from The Century Dictionary.

  • noun An outer garment worn by Maltese women, usually made of silk. See the extracts.


Sorry, no etymologies found.


  • We are all aware of the value of a costume, such as the dress of the Pompadour era: the Swiss peasant's bodice, the Normandy cap, the _faldetta_ of the Maltese, the Hungarian national dress, the early English, the Puritan square-cut, the Spanish mantilla, the

    Manners and Social Usages

  • On our return, we found the streets thronged; braziers with roasted chestnuts stood at every corner; strings of mules, loaded with wine casks suspended on each side, were returning from the vineyards; and there was a gay promenade on the Corso — ladies with no covering for their heads but the graceful black _faldetta_, French officers in not very brilliant uniforms, and a sprinkling of ecclesiastics in _soutanes_ and prodigious beavers.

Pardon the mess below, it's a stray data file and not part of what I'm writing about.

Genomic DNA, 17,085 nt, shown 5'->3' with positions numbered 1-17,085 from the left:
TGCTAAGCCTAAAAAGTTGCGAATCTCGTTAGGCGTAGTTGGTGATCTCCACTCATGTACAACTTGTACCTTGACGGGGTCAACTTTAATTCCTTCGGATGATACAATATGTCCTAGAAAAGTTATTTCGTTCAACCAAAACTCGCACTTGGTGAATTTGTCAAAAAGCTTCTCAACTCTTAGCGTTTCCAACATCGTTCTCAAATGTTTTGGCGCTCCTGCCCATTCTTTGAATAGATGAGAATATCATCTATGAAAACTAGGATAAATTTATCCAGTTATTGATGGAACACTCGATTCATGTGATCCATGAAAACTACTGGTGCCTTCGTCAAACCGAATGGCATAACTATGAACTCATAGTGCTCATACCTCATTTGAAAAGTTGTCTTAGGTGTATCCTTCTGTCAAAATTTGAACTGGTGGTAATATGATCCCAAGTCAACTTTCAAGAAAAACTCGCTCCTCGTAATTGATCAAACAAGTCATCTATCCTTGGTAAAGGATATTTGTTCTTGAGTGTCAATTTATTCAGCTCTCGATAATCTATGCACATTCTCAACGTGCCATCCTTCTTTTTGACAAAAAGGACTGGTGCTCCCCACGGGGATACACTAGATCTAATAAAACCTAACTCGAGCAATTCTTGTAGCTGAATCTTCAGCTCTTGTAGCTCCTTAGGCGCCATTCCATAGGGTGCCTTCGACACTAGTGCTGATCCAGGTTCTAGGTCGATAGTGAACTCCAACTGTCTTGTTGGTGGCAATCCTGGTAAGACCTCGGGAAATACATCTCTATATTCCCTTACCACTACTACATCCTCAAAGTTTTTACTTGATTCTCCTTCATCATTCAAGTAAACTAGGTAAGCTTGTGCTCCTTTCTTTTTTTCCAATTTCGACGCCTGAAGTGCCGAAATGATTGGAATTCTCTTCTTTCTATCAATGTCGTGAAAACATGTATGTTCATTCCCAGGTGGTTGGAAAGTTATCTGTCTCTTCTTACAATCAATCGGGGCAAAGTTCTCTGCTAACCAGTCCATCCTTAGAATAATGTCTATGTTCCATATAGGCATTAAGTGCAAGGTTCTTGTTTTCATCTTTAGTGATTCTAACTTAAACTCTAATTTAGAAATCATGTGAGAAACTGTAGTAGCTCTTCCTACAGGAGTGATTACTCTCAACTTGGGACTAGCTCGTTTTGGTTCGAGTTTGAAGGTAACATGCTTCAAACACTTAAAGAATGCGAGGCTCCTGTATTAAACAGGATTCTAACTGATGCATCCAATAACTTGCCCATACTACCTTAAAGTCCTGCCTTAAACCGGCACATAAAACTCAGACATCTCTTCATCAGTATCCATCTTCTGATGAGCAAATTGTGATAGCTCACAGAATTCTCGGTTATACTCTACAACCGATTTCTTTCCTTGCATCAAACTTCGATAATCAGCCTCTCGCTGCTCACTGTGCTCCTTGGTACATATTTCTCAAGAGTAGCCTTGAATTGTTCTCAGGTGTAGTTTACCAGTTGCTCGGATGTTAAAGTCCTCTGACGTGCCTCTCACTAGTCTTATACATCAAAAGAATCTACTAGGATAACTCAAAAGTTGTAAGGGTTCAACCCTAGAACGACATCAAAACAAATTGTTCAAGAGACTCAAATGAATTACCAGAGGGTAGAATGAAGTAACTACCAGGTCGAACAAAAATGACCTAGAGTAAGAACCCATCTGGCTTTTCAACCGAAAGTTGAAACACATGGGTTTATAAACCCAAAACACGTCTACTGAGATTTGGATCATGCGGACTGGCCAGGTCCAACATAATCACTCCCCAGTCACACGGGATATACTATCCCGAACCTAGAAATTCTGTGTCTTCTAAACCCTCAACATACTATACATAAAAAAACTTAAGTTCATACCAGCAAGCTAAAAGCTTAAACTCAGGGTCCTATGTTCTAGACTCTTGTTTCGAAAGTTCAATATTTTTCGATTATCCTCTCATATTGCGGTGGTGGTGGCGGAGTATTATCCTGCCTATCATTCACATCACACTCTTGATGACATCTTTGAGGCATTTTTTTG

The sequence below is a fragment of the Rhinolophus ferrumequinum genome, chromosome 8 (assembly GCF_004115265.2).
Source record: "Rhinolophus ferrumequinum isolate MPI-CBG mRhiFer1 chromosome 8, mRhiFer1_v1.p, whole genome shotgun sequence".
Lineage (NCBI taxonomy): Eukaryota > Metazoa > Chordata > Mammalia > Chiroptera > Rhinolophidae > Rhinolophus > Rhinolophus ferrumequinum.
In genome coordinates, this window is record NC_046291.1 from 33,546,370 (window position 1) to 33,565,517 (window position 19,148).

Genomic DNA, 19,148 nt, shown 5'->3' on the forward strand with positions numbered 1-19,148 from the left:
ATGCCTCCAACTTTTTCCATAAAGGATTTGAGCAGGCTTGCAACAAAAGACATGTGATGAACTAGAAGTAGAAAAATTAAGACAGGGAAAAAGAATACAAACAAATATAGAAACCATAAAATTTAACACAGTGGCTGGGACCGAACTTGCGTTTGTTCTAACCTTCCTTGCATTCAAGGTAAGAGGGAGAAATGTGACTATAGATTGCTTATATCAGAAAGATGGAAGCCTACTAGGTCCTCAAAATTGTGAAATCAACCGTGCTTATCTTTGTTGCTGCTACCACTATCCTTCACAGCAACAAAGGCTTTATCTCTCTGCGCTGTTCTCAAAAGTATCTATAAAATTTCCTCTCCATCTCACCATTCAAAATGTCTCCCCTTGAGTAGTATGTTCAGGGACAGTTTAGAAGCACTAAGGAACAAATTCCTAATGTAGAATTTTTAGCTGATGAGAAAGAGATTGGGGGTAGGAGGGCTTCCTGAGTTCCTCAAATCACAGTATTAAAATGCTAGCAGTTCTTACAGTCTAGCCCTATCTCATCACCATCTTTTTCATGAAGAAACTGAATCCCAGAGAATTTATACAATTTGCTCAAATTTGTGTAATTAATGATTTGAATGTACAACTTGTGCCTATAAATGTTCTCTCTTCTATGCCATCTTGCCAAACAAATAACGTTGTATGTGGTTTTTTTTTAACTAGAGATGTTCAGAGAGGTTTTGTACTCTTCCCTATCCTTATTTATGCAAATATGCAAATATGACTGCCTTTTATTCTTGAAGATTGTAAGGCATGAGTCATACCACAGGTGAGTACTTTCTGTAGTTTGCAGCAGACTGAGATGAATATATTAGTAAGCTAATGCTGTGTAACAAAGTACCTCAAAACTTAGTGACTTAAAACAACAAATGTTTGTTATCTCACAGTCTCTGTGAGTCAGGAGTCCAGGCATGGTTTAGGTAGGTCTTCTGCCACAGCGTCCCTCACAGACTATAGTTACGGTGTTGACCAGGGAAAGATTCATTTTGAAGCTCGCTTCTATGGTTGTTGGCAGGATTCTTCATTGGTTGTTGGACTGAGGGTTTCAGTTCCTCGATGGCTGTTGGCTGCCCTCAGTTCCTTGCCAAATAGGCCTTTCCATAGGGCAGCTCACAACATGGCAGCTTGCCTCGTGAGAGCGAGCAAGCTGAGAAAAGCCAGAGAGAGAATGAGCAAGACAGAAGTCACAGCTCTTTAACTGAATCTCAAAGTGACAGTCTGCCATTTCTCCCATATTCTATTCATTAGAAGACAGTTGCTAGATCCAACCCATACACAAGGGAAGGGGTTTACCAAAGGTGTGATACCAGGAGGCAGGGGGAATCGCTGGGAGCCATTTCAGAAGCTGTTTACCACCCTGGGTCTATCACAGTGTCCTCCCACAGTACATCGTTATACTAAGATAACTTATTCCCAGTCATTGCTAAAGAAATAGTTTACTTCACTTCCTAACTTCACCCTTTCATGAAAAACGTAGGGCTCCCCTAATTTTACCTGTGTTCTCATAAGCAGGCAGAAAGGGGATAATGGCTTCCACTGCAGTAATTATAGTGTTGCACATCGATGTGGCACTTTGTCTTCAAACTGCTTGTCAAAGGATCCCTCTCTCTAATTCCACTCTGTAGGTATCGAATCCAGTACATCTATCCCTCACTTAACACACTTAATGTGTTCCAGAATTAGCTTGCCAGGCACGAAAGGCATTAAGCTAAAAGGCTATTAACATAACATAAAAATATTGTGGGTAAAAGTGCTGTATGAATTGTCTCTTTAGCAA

Rambles in the Islands of Corsica and Sardinia with Notices of their History, Antiquities, and Present Condition.

  • There were, however, sentries on duty, and a few seamen belonging to men of war; or merchantmen of various nations would pass by; and here and there a cowled priest, a woman in the dark faldetta, a ragged beggar boy -- or an old gentleman in three-cornered hat, a bag-wig, riding on a donkey, with

    The Pirate of the Mediterranean A Tale of the Sea


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  • "There were few people in the church and those few could hardly be seen except when they moved past the candles in the side-chapels, most of them being women, whose black, tent-like faldettas merged with the shadows..."

    --Patrick O'Brian, Treason's Harbour, 57

    A Sea of Words: A cape with a hood worn by women in Malta. (193)

    February 15, 2008

  • Apparently also known as a għonnella.

    February 15, 2008